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During my recent European trip, I was fortunate to sample a number of excellent Czech brews, including the original Gambrinus, Kozel and Budweiser. (not to be confused with the rather insipid US drink of the same name!). I therefore felt it appropriate to feature one as our BoM. I was going to feature a micro-brewed dark lager, but felt that would be a waste of time since none is exported. The decision as to which to feature, was made for me as I left the Czech republic by train to Frankfurt via Nuremberg. On this route, the train passes within a Kilometre of the immense Plzensky Prazdroj complex on the outskirts of Plzen, which includes the Pilsner Urquell brewery. This very famous brand still retains the elegance of traditional manufacture, even though the Miller group now owns it.

Beer has been produced here since the 1840’s, but now of course Pilsner Urquell is world famous. Justifiably so, and there is probably not a better mass produced lager in the world. Bottom fermented in the traditional way, PU finishes with a modest 4.4 % alcohol, but retains that ‘harmonic’, pleasantly bitter taste of a good lager, without any harsh or unwanted aftertaste.

The beer is widely available here; so don’t waste time thinking about it! Action speaks loudest. Good drinking.


P.S. You would not believe how cheap this is in Prague Supermarkets, sold in 500ml bottles!




Ruddles County Ale

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Ruddles County Ale comes from deepest East Anglia in the UK, and is a relative newcomer to the Australian market. It has a warm brown-red hue, achieved with the use of the rare Bramling Cross hop, and brewed to 4.7%. Its taste fulfils expectations, being mellow with a hint of bitter toffee, with an aroma of soft fruit and hops. This beer comes with my normal warning for UK beers-do not overchill it, this is best appreciated at a temperature of about 12-15°C. Available from Dan Murphy’s and other good stores.

happy drinking, Michael


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Due to the amount of time Paul has spent in China over the past 12 months and especially in January 2006 it is only fitting that this month’s “Beer of the Month” be a salute to China’s Tsingtao (pronounced ‘Ching-Dow’).

Tsingtao is brewed in Qingdao (pr. Ching-Dow) with water from the mountain streams of the Laoshan area.  Water quality can be a real problem for Chinese brewers and the water from Laoshan is some of the purest available in the country.  Tsingtao brewery was originally set up by the Germans and is now the highest selling brewer of the 600 breweries throughout China.

Tsingtao Beer is in the Pilsner style with a strong malty flavour and well-hopped character.  The original recipe for the beer was derived from a German brewery and the beer is not unlike some of the European Pilsners.  It is certainly a very gaseous beer and something one needs to take into consideration when the call of “Cum-pai” or cheers is thrown your way from all directions around the business dinner table.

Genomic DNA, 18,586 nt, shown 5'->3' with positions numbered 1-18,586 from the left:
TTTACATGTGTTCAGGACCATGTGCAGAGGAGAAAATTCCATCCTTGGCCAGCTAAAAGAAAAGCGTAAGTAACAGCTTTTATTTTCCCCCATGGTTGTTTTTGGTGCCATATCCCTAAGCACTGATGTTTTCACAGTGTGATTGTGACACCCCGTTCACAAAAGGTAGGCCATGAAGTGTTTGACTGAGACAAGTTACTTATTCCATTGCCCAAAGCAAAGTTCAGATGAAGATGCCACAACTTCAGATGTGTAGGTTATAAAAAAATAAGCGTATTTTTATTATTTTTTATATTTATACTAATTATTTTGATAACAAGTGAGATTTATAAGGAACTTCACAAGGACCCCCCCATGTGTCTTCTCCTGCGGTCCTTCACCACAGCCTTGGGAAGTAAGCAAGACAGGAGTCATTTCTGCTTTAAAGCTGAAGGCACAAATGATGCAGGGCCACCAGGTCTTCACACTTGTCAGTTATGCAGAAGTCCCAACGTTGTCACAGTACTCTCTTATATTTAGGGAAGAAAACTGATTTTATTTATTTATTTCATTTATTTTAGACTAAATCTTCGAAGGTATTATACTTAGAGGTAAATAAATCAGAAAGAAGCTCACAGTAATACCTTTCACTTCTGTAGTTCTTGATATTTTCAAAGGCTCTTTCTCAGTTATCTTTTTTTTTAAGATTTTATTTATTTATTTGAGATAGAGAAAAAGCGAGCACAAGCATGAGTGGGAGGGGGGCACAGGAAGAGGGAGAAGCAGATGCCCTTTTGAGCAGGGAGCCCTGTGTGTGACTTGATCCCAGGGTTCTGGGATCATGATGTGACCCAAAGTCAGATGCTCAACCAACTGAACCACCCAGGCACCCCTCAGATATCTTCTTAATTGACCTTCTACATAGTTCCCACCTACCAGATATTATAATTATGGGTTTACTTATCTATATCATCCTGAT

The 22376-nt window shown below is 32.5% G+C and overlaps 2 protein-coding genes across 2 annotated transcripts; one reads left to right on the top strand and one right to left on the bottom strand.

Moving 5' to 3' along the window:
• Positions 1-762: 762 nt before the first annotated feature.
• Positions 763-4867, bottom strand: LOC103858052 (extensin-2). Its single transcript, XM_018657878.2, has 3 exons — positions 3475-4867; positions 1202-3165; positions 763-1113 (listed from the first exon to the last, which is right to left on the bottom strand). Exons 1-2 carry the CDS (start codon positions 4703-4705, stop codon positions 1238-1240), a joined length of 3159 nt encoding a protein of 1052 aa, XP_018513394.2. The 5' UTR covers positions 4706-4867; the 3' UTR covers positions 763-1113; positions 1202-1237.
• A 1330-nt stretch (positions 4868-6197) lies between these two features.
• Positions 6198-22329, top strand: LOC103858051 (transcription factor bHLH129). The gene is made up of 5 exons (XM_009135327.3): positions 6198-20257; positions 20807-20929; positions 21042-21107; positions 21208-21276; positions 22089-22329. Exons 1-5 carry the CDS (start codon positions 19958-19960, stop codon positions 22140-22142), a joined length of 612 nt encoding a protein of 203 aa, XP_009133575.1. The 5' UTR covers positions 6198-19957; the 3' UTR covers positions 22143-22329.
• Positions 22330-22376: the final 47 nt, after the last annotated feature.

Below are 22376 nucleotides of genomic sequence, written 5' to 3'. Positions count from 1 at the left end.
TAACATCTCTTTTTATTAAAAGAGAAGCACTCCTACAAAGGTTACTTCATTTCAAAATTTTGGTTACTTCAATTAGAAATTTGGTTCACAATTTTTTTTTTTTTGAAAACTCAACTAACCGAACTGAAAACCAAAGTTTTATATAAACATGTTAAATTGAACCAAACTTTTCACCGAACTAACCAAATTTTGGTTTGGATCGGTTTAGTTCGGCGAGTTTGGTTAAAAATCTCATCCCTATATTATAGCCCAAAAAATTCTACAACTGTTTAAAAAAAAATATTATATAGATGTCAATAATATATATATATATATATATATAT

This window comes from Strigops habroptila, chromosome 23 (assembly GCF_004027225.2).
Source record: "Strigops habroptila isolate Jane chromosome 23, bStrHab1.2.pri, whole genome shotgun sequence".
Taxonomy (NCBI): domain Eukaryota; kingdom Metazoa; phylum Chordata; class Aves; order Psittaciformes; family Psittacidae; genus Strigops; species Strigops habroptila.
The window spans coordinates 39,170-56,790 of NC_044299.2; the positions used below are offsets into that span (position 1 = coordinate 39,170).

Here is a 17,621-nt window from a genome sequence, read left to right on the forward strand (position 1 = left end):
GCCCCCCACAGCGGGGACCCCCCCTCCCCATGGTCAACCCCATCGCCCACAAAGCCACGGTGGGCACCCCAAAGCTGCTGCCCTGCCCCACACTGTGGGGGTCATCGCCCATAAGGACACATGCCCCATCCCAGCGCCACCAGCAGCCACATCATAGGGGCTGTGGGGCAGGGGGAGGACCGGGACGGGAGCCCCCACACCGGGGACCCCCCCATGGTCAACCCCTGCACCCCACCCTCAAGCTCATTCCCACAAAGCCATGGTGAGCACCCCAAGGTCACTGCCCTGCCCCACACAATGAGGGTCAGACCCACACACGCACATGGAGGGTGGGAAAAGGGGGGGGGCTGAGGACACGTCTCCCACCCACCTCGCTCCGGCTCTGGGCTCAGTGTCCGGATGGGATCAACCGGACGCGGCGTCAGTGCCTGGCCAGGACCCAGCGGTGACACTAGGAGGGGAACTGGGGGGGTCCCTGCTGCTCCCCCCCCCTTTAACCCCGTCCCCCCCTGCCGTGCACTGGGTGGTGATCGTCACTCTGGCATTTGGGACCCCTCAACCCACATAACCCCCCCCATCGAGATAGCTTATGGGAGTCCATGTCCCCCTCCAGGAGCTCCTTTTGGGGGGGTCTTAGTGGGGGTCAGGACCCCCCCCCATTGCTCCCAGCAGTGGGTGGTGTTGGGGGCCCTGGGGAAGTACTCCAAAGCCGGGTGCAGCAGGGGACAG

It is a beer best drunk in the same manner as the Chinese drink their red wine ….. chilled!  Surprisingly, it goes well with Chinese food.


Summer DIY

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This month’s beer of the month is in the spirit of summer DIY.  It’s a home brew recently tried and rated high enough for mention as this months Beer of the Month.  The beer is made using brewing malt from Black Rock (Canterbury Brewery in Christchurch New Zealand).  The style we chose is a two-row lager, there are others available from Black Rock and are sold throughout Australian home brew shops.

We made the brew up using the canned brewing malt and yeast with 600gm of glucose, 400gm of LD malt and 200gm of corn syrup.  The brew was held in the carboy for about 5 days (it was a quick brew due the warm weather in Melbourne recently).  The lager was bottled and left for secondary fermentation in the bottle.

At the two-week mark the beer presents well with some bitterness and a sharp hop aroma.  We will keep you up to date as to how it drinks after extended bottle conditioning.

If you enjoy a lager with a two-row barley, then we recommend trying to brew the Malt Shovel Brewery’s, Two Row Lager.

Happy brewing

Paul Plater

Holgate Brewhouse Old Pale Ale

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This month’s “ RefMet beer of the month” is the Holgate Brewhouse Old Pale Ale.  This beer is based on an English style bitter.  It has a strong copper-red colour and a full taste brought on by the hops.  The beer boasts an alcohol content on 5%, which is typical for Pale Ale.  The malt adds a nutty flavour, which helps to balance the bitterness of the beer, and certainly makes the beer very enjoyable to drink.

If you find you self around the Macedon Ranges in Victoria and enjoy the OPA then call into Woodend and visit the Holgate Brewhouse (in the old Keatings Hotel) and order the Bitter Pale Ale and watch it pulled by traditional beer engine.


Paul Plater

© RefMet 2011